• Tropical Cyclone Winston devastates Fiji. The women’s movement mobilises women-focused responses to address the gaps in psycho-social support and sexual and reproductive health services.
  • The Association for Women’s Rights in Development (AWID) postpones the global conference in Brazil due to the uncertainty around Zika virus and its impact on women and their children.
  • Australia’s third ‘Minister for Women’ is appointed. Since 1976 there have been 17 parliamentarians in this role, although 14 of the 17 were Ministers assisting the Prime Minister.

IWD blog

In the last week

At the Australian Governance Summit, Australian of the Year, David Morrison, challenges participants to address equality and diversity in the board room and through company strategy. IWDA’s CEO further challenges company directors not to instrumentalise or commodify women now that business has recognised women are good for economic growth and productivity. I urge caution about assuming economic growth is good for women if other parts of women’s lives, including the unpaid work that is vital to social and economic prosperity but remains uncounted in GDP, are not also renegotiated or redistributed.

March 8th every year is the day we honour the courage and determination of our elders and ancestors who challenged systems and structures so bravely and began to erode the underpinnings of oppression. We must continue the movement they started.

IWDA proudly stands as part of this continuing movement for change, empowering women to lead through partnerships across Asia and the Pacific and through research and advocacy alliances.

As I reflect on history for this year’s International Women’s Day, I feel optimism about the  centrality that gender equality now has in Australian institutions and policy; optimism that the taboo on discussing violence against women is fading; optimism that the aid program requires accountability to show advancement for women and girls. These possibilities present us with pathways to push ahead and create real change for women and girls. Sadly I only have to check my news feed, catch a train home at night or travel to a rural town anywhere in the world to know that respect and freedom for women and girls remains elusive.  The movement for equality must keep marching.  Please join us in writing the future.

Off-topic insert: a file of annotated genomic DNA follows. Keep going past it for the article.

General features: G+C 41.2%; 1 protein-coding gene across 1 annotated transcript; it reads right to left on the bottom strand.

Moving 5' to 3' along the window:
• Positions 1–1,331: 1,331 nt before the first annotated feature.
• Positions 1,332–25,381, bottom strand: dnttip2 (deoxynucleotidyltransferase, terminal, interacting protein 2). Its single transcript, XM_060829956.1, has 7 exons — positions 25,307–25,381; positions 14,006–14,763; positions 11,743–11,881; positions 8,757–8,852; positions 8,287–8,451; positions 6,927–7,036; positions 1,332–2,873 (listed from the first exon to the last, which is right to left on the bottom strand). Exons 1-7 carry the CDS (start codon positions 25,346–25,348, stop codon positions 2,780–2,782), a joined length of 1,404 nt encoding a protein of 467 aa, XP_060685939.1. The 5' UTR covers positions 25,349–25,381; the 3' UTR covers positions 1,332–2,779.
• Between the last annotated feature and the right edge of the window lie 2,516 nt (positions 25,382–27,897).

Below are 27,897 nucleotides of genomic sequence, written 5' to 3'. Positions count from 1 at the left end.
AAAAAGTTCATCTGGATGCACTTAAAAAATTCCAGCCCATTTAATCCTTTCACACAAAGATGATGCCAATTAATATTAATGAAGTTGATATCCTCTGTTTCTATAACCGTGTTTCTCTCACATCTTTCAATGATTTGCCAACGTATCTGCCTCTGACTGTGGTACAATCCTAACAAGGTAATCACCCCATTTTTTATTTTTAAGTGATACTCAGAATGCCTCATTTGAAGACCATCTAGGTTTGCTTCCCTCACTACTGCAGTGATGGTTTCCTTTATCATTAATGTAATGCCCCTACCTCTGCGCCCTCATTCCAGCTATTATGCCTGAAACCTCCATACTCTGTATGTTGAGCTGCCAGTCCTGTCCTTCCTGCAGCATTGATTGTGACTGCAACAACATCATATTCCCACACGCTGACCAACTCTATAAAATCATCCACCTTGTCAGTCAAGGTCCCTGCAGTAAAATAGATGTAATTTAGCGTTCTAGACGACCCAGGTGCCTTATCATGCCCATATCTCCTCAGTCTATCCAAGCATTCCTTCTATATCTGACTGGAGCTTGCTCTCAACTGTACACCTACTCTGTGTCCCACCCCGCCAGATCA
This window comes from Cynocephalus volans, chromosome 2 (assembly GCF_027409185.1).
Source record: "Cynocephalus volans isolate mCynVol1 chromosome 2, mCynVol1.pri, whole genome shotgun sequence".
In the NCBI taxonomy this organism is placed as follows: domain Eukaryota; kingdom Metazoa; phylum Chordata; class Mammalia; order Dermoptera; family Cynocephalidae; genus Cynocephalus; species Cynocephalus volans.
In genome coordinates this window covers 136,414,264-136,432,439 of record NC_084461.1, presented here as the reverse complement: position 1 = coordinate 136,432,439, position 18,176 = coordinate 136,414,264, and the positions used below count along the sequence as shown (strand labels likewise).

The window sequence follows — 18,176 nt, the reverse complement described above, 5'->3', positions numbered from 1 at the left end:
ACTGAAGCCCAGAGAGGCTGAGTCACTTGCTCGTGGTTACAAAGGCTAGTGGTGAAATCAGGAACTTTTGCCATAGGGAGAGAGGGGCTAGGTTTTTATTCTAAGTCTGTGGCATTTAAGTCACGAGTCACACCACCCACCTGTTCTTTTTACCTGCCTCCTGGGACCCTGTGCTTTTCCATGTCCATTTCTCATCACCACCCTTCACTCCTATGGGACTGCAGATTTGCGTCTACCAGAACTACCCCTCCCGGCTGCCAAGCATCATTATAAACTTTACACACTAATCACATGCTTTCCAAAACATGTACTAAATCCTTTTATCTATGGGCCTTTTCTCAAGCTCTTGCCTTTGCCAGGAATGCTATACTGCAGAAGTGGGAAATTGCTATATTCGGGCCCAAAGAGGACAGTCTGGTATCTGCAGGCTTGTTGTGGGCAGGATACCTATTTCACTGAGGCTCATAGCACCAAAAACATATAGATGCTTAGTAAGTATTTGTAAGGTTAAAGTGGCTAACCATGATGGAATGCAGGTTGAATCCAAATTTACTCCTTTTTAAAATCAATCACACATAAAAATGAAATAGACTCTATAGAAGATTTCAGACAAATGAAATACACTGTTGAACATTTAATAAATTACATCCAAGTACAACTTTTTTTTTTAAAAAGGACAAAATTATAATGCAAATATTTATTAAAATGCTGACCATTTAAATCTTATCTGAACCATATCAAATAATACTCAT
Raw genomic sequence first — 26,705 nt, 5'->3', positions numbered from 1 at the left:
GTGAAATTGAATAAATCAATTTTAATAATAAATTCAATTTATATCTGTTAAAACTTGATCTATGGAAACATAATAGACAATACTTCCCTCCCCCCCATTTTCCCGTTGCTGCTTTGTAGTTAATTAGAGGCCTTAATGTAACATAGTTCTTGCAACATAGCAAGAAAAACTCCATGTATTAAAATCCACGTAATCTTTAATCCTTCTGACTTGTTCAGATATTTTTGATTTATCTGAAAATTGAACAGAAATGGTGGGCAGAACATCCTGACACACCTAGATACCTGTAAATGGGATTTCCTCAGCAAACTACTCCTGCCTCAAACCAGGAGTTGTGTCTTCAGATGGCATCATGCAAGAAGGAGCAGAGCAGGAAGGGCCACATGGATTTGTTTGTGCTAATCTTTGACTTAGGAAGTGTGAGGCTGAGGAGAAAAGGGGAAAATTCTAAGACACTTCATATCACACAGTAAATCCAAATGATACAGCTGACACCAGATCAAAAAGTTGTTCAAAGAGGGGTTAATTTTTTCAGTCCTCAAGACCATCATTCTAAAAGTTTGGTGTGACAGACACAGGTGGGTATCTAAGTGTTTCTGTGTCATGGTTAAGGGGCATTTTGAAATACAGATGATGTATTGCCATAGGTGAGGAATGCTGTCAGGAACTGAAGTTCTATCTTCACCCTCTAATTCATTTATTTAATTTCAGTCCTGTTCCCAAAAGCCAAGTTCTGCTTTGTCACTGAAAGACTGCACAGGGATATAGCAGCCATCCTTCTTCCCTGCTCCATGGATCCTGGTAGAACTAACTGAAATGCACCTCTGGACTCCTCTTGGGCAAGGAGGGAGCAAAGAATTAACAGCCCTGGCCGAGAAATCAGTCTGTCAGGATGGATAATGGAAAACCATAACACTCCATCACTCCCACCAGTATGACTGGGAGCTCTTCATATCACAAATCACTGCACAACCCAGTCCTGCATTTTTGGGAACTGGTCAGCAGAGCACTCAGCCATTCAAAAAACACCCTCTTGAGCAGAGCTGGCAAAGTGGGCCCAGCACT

I hope your International Women’s Day is inspiring and motivating. May your year ahead see change and advancement of the rights women demand and the equality the world cannot survive without.

Here are some ideas for how you can support women’s rights around the world:

  • Donate to IWDA’s International Women’s Day Appeal to invest in women’s leadership programs
  • Speak out against injustice and violence against women everywhere, wherever and whenever you witness it.
  • Find out about the Global Goals for Sustainable Development and what these mean for women and girls in Australia and all over the world.
  • Think about ways your community or organisation can contribute to reaching the targets linked to Gender Equality in the Global Goals, and share this information with government for our national reporting.
  • Encourage your friends and family to join our mailing list 
  • Hold a community learning event on women’s rights or gender equality and ask IWDA for resources to share
  • Organise a discussion at your school, community or workplace about practical and feasible action you could take to change an aspect of inequality that would improve outcomes for women and girls.
  • Find a sports fundraising event near you through our Everyday Hero page to raise awareness about women’s rights and funds for IWDA’s work.
  • Set up mentoring and women’s leadership programs at your workplace
  • Petition for 50/50 quotas on committees, event line-ups or interview or election list at your workplace or local government
  • Suggest to anyone who says women and girls are already equal that they look at the United Nations Statistics Office report The World’s Women 2015: Trends and Statistics. Any chapter they choose will show that things are changing but too slowly.